The Greek elections were watched very closely in Berlin. With the results in, German politicians are sending signals to Athens to stay the course of austerity - but hinting that the process may be slower.
The politicians probably had one eye on the TV: the German national soccer team in its match against Denmark. But the real nail-biting came over the course of several hours as the government watched the results of the parliamentary election in Greece.
It was not surprising that the result was so close, Foreign Minister Guido Westerwelle said on television after polls closed in Greece.
That, he said, was already known. "What is crucial is that Greece continue the reform course. We want Greece to remain in the euro. We want Greece to still want to belong to Europe. But Greece decides its fate itself."
Reform timetable up for discussion
It would not be possible to question or even declare void everything that had been mutually agreed, Westerwelle said. "There can be no substantial changes to the agreement." Chancellor Angela Merkel already expressed similar sentiments on Saturday. At a regional conference of her Christian Democratic Union (CDU) in Hesse, the party leader said it was not acceptable that EU member states abiding to treaty agreements "be led by the nose" by the others.
But in one point, the German government signaled rapprochement with the future government in Athens. Westerwelle said he could imagine talking again about the timetable for reform. But even if the reforms are implemented more gradually, he said, there is essentially no way around them. "If we tell the Greeks that whatever you have agreed no longer counts, then we would indeed have a problem with all the other European countries that are putting a lot of hard work and discipline into implementing their reform policies."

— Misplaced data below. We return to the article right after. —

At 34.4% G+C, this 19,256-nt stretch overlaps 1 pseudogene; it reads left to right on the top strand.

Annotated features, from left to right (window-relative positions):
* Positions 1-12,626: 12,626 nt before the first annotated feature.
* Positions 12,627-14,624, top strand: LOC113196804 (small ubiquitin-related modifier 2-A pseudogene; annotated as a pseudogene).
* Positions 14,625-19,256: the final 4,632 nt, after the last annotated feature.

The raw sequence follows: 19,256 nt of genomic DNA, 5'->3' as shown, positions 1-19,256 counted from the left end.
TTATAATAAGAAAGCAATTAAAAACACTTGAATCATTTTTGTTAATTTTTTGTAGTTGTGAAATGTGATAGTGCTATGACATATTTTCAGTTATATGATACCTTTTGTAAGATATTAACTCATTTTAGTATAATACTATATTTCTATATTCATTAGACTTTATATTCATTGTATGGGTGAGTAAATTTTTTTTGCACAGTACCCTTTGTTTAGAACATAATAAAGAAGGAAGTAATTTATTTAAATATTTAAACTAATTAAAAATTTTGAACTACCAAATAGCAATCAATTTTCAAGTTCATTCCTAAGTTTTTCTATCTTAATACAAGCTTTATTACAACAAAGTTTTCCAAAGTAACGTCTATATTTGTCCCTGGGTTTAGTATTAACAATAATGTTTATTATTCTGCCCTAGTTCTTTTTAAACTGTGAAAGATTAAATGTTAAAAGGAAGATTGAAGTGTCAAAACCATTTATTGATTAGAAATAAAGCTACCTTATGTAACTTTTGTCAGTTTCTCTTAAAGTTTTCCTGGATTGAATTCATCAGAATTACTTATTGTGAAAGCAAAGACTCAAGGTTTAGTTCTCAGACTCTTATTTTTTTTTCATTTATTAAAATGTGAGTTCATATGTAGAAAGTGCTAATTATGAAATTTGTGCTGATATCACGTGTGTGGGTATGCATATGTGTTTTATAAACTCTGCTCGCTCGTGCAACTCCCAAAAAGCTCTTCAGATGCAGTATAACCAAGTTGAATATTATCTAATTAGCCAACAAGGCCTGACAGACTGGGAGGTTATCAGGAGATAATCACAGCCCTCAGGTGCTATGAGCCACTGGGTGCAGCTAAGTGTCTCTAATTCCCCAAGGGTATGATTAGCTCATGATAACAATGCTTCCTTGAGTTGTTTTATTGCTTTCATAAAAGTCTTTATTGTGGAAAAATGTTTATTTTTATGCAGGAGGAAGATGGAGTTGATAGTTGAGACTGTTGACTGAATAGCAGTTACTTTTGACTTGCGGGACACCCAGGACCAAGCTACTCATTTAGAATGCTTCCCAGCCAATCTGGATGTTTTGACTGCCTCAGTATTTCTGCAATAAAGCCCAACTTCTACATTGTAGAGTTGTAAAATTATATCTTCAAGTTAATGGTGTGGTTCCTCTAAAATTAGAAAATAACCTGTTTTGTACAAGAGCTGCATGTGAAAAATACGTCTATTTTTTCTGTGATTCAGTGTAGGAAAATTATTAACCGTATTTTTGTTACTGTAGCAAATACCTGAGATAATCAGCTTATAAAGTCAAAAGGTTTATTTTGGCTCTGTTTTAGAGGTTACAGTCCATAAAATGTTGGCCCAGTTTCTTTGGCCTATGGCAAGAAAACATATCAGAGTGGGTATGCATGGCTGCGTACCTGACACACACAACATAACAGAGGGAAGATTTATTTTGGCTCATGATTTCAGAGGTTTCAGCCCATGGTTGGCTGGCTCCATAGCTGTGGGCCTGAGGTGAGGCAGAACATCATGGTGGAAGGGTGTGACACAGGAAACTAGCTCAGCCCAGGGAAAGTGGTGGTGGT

Even before the elections, Social Democratic Party (SPD) leader Sigmar Gabriel had been thinking aloud about a reassessment of the reform schedule. "We must hope that a stable government arrives, which says ‘we want to talk to you about timeframes,’ but doesn't place the substance of the agreements in question."
The deputy chairman of the parliamentary group comprising the CDU and its Bavarian sister party, the Christian Social Union (CSU), Michael Meister, also warned against making changes to agreements. "No matter how it is composed, the new Greek government must answer the question of whether it will uphold the austerity agreements for financial assistance," he told the Rheinische Post newspaper. This would depend on whether there were any further payments from the existing aid packages. "If the Greeks think they can do without it, I'd be very curious how they want to stay in the euro," Meister said.
Saying 'thank you' too
The President of the European Parliament, Martin Schulz also hopes that Greece will continue with the austerity measures. A government that sets aside agreements must accept the risk that other countries would stop their payments, he said. About 130 billion euros ($165 billion) in aid to Greece was not given to punish the country, but to help it, Schulz said on television in Berlin.
The election in Greece is being followed with great interest by politicians, because it is a decision on the future of the euro. Westerwelle said he feared the euro countries did not have much time left. "I believe we must act very quickly and I mean above all the countries that now have to implement reform programs." Ultimately it was not the EU that had bailed Greece out, but its individual members.
"No-one should say Germany did not show solidarity. We have made 40 billion euros available for Greece alone, which is the German taxpayers' money. It's also possible to say 'thank you.'"
Author: Sabine Kinkartz / sgb
Editor: Richard Connor